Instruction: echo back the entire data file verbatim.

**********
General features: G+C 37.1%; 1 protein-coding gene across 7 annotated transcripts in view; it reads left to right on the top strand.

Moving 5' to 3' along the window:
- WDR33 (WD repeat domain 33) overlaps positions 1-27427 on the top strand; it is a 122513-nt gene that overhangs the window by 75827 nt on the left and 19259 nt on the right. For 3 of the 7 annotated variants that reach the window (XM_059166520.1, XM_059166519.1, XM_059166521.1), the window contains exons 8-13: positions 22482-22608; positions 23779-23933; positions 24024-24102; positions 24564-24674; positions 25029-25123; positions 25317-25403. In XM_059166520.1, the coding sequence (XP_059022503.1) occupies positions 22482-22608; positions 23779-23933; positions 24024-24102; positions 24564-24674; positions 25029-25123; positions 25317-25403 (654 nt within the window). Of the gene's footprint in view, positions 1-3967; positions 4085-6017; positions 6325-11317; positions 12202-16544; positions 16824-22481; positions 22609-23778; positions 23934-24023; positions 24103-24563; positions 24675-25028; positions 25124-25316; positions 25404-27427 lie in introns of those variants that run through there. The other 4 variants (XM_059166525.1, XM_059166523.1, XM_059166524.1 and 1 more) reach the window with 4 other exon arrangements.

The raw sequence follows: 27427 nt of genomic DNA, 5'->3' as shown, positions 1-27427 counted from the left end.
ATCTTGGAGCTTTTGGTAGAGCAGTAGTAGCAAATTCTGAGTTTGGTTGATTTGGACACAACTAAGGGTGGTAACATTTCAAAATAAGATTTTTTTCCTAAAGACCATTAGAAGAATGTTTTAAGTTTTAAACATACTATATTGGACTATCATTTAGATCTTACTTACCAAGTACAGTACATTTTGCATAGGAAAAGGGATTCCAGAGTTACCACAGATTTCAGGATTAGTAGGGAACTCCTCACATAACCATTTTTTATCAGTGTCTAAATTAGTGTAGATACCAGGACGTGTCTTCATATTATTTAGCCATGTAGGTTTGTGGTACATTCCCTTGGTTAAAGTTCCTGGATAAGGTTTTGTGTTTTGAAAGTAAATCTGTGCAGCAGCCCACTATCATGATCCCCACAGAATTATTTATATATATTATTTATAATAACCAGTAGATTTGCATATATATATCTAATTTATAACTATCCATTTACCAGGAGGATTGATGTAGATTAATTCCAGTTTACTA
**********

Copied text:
General features: G+C 37.1%; 1 protein-coding gene across 7 annotated transcripts in view; it reads left to right on the top strand.

Moving 5' to 3' along the window:
- WDR33 (WD repeat domain 33) overlaps positions 1-27427 on the top strand; it is a 122513-nt gene that overhangs the window by 75827 nt on the left and 19259 nt on the right. For 3 of the 7 annotated variants that reach the window (XM_059166520.1, XM_059166519.1, XM_059166521.1), the window contains exons 8-13: positions 22482-22608; positions 23779-23933; positions 24024-24102; positions 24564-24674; positions 25029-25123; positions 25317-25403. In XM_059166520.1, the coding sequence (XP_059022503.1) occupies positions 22482-22608; positions 23779-23933; positions 24024-24102; positions 24564-24674; positions 25029-25123; positions 25317-25403 (654 nt within the window). Of the gene's footprint in view, positions 1-3967; positions 4085-6017; positions 6325-11317; positions 12202-16544; positions 16824-22481; positions 22609-23778; positions 23934-24023; positions 24103-24563; positions 24675-25028; positions 25124-25316; positions 25404-27427 lie in introns of those variants that run through there. The other 4 variants (XM_059166525.1, XM_059166523.1, XM_059166524.1 and 1 more) reach the window with 4 other exon arrangements.

The raw sequence follows: 27427 nt of genomic DNA, 5'->3' as shown, positions 1-27427 counted from the left end.
ATCTTGGAGCTTTTGGTAGAGCAGTAGTAGCAAATTCTGAGTTTGGTTGATTTGGACACAACTAAGGGTGGTAACATTTCAAAATAAGATTTTTTTCCTAAAGACCATTAGAAGAATGTTTTAAGTTTTAAACATACTATATTGGACTATCATTTAGATCTTACTTACCAAGTACAGTACATTTTGCATAGGAAAAGGGATTCCAGAGTTACCACAGATTTCAGGATTAGTAGGGAACTCCTCACATAACCATTTTTTATCAGTGTCTAAATTAGTGTAGATACCAGGACGTGTCTTCATATTATTTAGCCATGTAGGTTTGTGGTACATTCCCTTGGTTAAAGTTCCTGGATAAGGTTTTGTGTTTTGAAAGTAAATCTGTGCAGCAGCCCACTATCATGATCCCCACAGAATTATTTATATATATTATTTATAATAACCAGTAGATTTGCATATATATATCTAATTTATAACTATCCATTTACCAGGAGGATTGATGTAGATTAATTCCAGTTTACTA